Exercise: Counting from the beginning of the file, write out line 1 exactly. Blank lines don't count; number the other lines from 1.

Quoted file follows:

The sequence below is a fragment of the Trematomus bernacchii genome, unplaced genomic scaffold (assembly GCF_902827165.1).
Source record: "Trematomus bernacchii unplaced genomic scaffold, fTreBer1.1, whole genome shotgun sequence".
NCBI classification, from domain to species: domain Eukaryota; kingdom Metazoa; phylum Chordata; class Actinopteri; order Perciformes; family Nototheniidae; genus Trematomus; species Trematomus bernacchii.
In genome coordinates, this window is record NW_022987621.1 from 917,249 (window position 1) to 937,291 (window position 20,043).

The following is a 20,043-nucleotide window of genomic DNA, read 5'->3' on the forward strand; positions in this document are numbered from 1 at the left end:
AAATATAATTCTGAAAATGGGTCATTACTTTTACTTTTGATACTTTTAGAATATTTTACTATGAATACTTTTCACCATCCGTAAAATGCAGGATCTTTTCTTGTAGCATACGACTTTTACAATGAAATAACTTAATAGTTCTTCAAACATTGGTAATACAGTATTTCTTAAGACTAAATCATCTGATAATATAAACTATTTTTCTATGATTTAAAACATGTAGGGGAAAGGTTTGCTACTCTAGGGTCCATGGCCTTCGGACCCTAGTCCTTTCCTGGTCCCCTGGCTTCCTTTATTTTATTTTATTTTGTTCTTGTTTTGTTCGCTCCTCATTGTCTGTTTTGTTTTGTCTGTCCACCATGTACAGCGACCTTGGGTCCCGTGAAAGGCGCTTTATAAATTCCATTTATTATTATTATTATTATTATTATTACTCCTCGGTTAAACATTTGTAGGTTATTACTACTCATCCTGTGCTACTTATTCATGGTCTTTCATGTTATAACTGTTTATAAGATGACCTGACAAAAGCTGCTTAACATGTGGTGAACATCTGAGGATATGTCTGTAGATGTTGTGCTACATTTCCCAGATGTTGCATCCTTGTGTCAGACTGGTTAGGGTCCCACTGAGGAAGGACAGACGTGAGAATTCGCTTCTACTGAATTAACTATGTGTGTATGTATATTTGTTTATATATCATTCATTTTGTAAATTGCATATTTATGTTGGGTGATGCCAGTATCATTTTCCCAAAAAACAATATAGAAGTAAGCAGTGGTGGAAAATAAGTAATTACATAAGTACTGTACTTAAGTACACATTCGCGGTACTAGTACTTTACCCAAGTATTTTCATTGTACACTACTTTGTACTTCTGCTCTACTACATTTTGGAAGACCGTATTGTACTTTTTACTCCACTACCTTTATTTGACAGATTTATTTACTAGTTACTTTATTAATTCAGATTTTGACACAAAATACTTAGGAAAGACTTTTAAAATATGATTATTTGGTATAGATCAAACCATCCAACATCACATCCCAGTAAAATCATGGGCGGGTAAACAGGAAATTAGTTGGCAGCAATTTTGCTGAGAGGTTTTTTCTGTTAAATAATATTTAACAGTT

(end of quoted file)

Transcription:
The sequence below is a fragment of the Trematomus bernacchii genome, unplaced genomic scaffold (assembly GCF_902827165.1).